3/ Get Children Signed up, Palm Beach Post, Jan. 5, 1998, at 16A.

4/ <>.

5/ Genesis 1:1-2 (King James Version)

6/ Id. (Living Bible).

7/ Statement of Mar. 4, 1917 

8/ See S. Res. 5, 63 (special) Cong. Rec. 19-45 (Mar. 8, 1917).

9/ See S. Res. 4, 121 Cong. Rec. 21,433-34 (June 25, 1975).

10/ Allen Schick, Congress and Money (1980).

11/ Dennis S. Ippolito, Congressional Spending (1981).

12/ James A. Miller & James D. Range, Reconciling an Irreconcilable Budget: The New Politics of the Budget Process, 20 Harv. J. on Legis. 4 (1983).

13/ Allen Schick, Reconciliation and the Congressional Budget Process (1981).

14/ Bill Dauster, The Day the Senate Died: Budget Measure Weakens Minority, Roll Call, May 30, 1996, at 5.

15/ James Madison, speech to the Virginia constitutional convention, Richmond, Virginia, Dec. 2, 1829.

16/ "There is no maxim, in my opinion, which is more liable to be misapplied, and which, therefore, more needs elucidation, than the current one, that the interest of the majority is the political standard of right and wrong." James Madison, letter to James Monroe, Oct. 5, 1786.

"On a candid examination of history, we shall find the turbulence, violence, and abuse of power, by the majority, trampling on the rights of the minority, have produced factions and commotions which, in republics, have, more frequently than any other cause, produced despotism." James Madison, speech to the Virginia Convention on the adoption of the U.S. Constitution, June 5, 1788.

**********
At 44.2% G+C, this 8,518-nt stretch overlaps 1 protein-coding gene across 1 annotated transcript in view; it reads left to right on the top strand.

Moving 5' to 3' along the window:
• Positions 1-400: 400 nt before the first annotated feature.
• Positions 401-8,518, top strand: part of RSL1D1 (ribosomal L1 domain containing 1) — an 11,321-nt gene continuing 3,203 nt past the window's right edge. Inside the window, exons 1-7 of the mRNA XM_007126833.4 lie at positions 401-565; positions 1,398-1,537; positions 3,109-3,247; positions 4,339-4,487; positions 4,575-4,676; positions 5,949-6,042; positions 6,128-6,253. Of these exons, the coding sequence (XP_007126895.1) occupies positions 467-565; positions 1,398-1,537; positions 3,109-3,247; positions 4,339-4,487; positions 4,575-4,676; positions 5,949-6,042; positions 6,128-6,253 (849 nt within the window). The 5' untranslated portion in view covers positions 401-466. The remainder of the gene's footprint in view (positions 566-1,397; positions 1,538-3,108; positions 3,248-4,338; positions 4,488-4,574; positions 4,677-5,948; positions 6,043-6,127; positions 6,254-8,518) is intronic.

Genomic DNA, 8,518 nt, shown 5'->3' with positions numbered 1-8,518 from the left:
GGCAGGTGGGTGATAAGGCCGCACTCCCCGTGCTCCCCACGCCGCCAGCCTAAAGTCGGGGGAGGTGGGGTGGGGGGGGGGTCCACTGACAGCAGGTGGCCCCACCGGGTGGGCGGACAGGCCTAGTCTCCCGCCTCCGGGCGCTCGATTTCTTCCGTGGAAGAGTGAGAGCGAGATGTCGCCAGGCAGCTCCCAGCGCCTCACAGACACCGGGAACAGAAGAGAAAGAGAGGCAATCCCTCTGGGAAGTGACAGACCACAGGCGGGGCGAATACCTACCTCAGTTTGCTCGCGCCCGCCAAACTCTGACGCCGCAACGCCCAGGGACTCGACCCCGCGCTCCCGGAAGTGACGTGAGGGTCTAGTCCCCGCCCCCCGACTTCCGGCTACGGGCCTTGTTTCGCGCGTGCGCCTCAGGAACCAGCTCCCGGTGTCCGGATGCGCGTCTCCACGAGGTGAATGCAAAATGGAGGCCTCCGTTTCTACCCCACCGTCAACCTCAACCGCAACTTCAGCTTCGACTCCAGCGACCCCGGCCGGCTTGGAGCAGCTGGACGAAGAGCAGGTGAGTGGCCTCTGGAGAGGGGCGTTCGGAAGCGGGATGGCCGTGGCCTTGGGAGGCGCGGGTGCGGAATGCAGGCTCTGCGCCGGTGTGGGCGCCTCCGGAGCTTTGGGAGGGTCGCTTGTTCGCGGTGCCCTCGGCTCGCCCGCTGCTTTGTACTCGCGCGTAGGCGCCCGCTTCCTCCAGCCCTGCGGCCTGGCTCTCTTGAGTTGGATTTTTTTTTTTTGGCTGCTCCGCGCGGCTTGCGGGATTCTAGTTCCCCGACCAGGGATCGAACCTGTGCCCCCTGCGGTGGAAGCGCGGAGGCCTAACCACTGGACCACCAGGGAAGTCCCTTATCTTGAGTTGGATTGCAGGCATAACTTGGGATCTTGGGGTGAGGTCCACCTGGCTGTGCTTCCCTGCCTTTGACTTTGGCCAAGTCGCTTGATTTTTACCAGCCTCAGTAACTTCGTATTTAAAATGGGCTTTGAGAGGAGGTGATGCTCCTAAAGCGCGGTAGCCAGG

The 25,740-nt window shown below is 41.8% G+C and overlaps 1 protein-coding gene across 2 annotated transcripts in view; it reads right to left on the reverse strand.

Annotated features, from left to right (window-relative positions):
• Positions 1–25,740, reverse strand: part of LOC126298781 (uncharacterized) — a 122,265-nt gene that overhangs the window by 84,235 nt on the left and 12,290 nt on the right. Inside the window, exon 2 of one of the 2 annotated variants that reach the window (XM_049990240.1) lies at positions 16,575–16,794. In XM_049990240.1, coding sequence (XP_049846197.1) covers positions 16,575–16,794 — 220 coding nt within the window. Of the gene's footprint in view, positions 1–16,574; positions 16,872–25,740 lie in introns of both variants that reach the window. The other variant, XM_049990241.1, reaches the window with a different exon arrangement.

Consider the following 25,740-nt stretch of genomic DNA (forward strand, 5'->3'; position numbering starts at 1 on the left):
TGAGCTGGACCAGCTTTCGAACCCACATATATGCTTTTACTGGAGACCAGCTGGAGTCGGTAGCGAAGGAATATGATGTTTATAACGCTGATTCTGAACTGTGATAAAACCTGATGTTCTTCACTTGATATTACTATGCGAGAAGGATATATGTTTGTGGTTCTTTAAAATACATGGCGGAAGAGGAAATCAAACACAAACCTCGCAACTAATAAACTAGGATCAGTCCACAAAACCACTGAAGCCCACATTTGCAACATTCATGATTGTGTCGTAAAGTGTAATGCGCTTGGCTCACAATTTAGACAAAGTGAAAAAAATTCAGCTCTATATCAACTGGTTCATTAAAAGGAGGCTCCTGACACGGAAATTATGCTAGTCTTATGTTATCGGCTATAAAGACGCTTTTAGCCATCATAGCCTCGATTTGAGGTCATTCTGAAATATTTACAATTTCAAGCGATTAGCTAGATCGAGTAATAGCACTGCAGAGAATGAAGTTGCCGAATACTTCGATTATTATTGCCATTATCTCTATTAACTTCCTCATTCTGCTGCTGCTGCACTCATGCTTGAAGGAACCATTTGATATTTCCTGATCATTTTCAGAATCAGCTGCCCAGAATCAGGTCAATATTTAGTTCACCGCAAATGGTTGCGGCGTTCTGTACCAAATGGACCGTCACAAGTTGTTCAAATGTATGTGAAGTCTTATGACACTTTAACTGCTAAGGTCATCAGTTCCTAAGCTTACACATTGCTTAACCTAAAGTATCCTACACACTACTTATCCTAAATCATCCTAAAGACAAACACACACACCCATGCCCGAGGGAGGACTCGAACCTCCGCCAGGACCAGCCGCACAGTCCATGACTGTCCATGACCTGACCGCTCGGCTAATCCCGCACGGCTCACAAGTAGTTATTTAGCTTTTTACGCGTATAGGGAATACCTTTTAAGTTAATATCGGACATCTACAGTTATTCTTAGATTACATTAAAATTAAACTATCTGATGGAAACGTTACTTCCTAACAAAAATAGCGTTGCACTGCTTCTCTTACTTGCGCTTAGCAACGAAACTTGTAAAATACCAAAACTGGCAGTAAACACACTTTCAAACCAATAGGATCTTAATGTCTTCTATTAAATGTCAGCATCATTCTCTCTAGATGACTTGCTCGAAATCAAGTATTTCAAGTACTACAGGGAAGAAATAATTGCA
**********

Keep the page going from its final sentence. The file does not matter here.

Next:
17/ "Though the will of the majority is in all cases to prevail, that will, to be rightful, must be reasonable. . . . The Minority possess their equal rights, which equal laws must protect, and to violate which would be oppression." Thomas Jefferson, first inaugural address, Mar. 4, 1801.

18/ "That the desires of the majority of the people are often for injustice and inhumanity against the minority, is demonstrated by every page of the history of the whole world." John Adams, A Defence of the Constitution of the Government of the United States, 1787-88.

19/ "Our chief danger arises from the democratic parts of our constitutions." Edmund Jennings Randolph, attributed remark in debate at Constitutional Convention, May 29, 1787.

20/ Kenneth Arrow, Social Choice and Individual Values (2d ed. 1963).

21/ James M. Buchanan & Gordon Tullock, The Calculus of Consent (1962).

22/ Daniel A. Farber & Philip P. Frickey, Law and Public Choice 56 (1991).

23/ Terry Moe & Scott Wilson, Presidents and the Politics of Structure, 57 Law & Contemp. Probs. 1 (Spring 1994).

24/ H.L. Mencken, A Book of Burlesques (1920).